On the eve of a town hall meeting about the proposed state of Jefferson, one county supervisor was ready to vote for the plan, while two others have said they support the movement’s concept, but need more information before they’re ready to vote.
Supervisor Roger Gitlin has made two recent unsuccessful attempts to get his colleagues to vote on the issue.
Supervisor Gerry Hemmingsen said Monday he leans toward supporting a State of Jefferson declaration, but he needs more information before he’s sure.
“I have a few questions about the economics of it,” Hemmingsen said. “I want to see what they plan on doing for education, how they plan on funding that. And I have some (questions) about roads issues. Last Chance Grade is on my mind, I’d like to see what kind of issues we might have there.”
Both supervisors will be at a town hall meeting tonight hosted by the Del Norte County Jefferson Declaration Committee. Yreka pilot Mark Baird, founder of the latest effort to break away from California, will be the keynote speaker. The meeting begins at 6 p.m. at the Del Norte County Fairgrounds.
At the Board’s Jan. 14 meeting, Supervisor Mike Sullivan said he supports the concept of Jefferson state, but it would be premature to vote on the issue.
“Due diligence needs to be done by this Board before the Board would actually vote on the issue,” he said then. He could not be reached for comment Monday.
Sullivan had invited Baird to speak before the Board of Supervisors today, but Supervisor and current Board Chairman David Finigan said he would not be able to attend and asked to re-schedule the workshop. The Board’s workshop is currently scheduled for Feb. 27.
It’s inappropriate for the Board to vote on a state of Jefferson resolution until the issue has been fully vetted, Finigan said. He added that he would support voting on an advisory referendum to be placed on the next available ballot for residents to weigh in on the issue. An advisory referendum would result in neutral information being disseminated to voters, Finigan said.
“My job as chair is not to tell other supervisors how to vote, it’s to facilitate the discussion and make sure the information is there at the time that an action is called for,” he said. “When there’s a major policy change or anything that has to do with resources and economics there has to be that kind of information brought forward before it’s an action item. It’s just good government.”
County staff is currently in the preliminary stages of determining the financial costs and benefits of forming a new state, said Administrative Officer Jay Sarina. Using information from its own budget, county officials will determine how much revenue it receives from the state and federal governments, as well as look at any other research other counties have done, he said.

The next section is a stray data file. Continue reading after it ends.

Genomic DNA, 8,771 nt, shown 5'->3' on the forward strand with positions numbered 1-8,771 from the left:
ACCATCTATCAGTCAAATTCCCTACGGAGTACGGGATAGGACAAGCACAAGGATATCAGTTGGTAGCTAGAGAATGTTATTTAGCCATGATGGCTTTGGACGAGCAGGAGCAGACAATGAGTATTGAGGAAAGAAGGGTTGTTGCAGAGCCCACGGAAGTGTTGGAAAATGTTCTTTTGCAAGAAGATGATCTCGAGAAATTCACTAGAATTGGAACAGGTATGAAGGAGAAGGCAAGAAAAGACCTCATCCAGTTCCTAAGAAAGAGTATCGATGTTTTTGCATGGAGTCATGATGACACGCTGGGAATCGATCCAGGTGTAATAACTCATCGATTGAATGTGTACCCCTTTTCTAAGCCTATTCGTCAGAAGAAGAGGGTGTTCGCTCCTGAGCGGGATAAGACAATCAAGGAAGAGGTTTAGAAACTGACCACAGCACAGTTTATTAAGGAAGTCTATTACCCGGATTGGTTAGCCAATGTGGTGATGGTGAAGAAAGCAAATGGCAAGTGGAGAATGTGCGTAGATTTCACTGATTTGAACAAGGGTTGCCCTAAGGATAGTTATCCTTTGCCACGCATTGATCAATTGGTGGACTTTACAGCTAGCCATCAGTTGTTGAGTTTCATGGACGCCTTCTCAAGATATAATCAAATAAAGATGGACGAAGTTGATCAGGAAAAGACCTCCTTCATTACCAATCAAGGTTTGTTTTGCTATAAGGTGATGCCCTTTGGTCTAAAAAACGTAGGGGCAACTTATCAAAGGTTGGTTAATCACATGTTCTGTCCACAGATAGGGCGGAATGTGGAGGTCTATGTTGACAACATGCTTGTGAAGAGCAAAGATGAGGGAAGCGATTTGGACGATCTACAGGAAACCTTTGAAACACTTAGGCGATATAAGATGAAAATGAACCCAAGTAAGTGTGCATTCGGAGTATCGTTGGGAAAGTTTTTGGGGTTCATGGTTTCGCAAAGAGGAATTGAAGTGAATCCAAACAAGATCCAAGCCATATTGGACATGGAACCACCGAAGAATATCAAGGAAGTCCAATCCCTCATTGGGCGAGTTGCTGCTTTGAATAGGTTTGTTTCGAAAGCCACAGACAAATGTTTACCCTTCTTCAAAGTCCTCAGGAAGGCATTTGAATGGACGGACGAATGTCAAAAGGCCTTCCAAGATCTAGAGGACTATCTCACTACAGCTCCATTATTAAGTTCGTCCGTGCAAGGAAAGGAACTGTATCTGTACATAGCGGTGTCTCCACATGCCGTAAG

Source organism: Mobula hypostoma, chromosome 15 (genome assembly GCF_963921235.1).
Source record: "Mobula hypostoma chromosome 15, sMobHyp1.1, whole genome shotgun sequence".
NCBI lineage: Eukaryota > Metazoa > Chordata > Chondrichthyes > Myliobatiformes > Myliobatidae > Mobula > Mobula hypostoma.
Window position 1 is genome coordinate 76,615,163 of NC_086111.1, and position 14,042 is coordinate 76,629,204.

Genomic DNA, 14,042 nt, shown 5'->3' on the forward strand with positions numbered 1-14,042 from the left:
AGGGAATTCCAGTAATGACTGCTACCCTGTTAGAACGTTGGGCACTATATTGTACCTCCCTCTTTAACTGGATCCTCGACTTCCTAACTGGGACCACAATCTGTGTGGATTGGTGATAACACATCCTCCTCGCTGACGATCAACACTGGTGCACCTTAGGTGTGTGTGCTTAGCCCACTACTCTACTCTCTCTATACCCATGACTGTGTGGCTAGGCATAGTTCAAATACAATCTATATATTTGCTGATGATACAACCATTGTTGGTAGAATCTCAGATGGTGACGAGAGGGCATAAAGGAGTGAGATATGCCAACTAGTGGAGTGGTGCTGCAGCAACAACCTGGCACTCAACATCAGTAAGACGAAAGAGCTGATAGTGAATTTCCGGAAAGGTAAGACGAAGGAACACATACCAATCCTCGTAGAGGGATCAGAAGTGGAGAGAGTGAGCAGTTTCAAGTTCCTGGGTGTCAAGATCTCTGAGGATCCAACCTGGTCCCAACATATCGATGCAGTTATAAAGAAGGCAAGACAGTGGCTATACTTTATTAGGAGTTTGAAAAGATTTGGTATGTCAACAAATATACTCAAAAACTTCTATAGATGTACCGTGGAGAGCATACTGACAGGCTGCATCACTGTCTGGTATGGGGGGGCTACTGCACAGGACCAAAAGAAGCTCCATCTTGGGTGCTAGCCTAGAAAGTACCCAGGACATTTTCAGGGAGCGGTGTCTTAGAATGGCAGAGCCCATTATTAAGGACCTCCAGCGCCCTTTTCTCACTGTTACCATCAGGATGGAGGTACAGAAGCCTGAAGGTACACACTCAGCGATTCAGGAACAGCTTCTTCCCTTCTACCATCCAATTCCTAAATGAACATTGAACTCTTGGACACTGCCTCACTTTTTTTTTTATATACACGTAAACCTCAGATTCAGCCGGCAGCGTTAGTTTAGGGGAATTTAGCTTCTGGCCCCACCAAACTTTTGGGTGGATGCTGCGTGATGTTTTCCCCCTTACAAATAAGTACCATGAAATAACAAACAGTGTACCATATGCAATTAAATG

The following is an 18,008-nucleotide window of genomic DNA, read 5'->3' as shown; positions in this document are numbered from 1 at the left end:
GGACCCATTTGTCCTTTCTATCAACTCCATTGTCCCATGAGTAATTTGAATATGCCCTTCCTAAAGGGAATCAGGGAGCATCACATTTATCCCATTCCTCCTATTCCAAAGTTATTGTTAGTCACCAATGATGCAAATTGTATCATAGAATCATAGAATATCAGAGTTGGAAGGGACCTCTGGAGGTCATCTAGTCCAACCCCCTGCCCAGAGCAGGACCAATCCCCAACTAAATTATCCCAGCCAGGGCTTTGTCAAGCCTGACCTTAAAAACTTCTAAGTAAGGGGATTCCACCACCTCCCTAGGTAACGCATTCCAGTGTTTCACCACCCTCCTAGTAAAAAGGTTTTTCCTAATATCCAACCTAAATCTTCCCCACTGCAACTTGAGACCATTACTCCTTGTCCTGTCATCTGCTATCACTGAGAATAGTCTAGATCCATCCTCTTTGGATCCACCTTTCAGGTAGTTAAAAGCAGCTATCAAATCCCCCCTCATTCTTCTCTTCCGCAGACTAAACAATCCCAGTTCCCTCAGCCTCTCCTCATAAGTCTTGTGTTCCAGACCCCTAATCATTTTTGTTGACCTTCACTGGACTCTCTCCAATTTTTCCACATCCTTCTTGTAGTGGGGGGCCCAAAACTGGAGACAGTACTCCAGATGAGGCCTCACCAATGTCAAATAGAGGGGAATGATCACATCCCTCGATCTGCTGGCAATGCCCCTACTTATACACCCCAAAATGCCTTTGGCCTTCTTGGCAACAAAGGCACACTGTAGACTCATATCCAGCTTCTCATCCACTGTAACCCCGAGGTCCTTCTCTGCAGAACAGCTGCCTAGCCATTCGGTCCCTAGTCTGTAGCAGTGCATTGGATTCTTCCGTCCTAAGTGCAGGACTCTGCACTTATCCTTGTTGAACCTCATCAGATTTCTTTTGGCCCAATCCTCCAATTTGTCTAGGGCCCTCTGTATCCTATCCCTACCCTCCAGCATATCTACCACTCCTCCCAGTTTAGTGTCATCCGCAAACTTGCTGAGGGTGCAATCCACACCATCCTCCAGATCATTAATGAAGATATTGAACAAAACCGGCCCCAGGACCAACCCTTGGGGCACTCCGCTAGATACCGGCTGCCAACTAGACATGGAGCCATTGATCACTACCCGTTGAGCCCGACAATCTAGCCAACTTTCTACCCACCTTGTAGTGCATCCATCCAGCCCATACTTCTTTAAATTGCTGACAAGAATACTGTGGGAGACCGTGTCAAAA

Sarina said the county may also use information the Legislative Analyst’s Office released on Friday about a Silicon Valley-based proposal to split California into six states, including a state of Jefferson.
According to the proposal, spearheaded by investor Tim Draper, Jefferson would include all the counties north of Sonoma, Napa, Yolo, Sutter, Yuba and Sierra. With 949,409 residents it would be the least populated of the six proposed states, with Redding, Chico and Eureka being its largest cities.
Of the six proposed states, Jefferson would have the second-lowest per-capita income of $36,147 according to the Legislative Analyst’s Office. Only Central California, which includes Fresno, Bakersfield and Stockton, would be lower.
Jefferson State would have the lowest income and sales tax base of the six proposed states, according to the LAO. Jefferson’s property tax base would be the-second lowest.
For more information on the “Six Californias” analysis, visit https://oag.ca.gov/system/files/initiatives/pdfs/fiscal-impact-estimate-report%2813-0063%29.pdf.
Gitlin said he thinks Del Norte County residents overwhelmingly support the state of Jefferson. He noted that 1,100 signatures in support were collected by the local declaration committee
“It matters that we are responsive to people’s needs,” Gitlin said. “And if four out of every five voters want the Board to weigh in, I’m not one to put a pin in this balloon and say do you have any idea how difficult this is. Sacramento has been deaf, dumb and blind to the needs of Northern California and to Del Norte County.”
Supervisor Martha McClure could not be reached for comment Monday.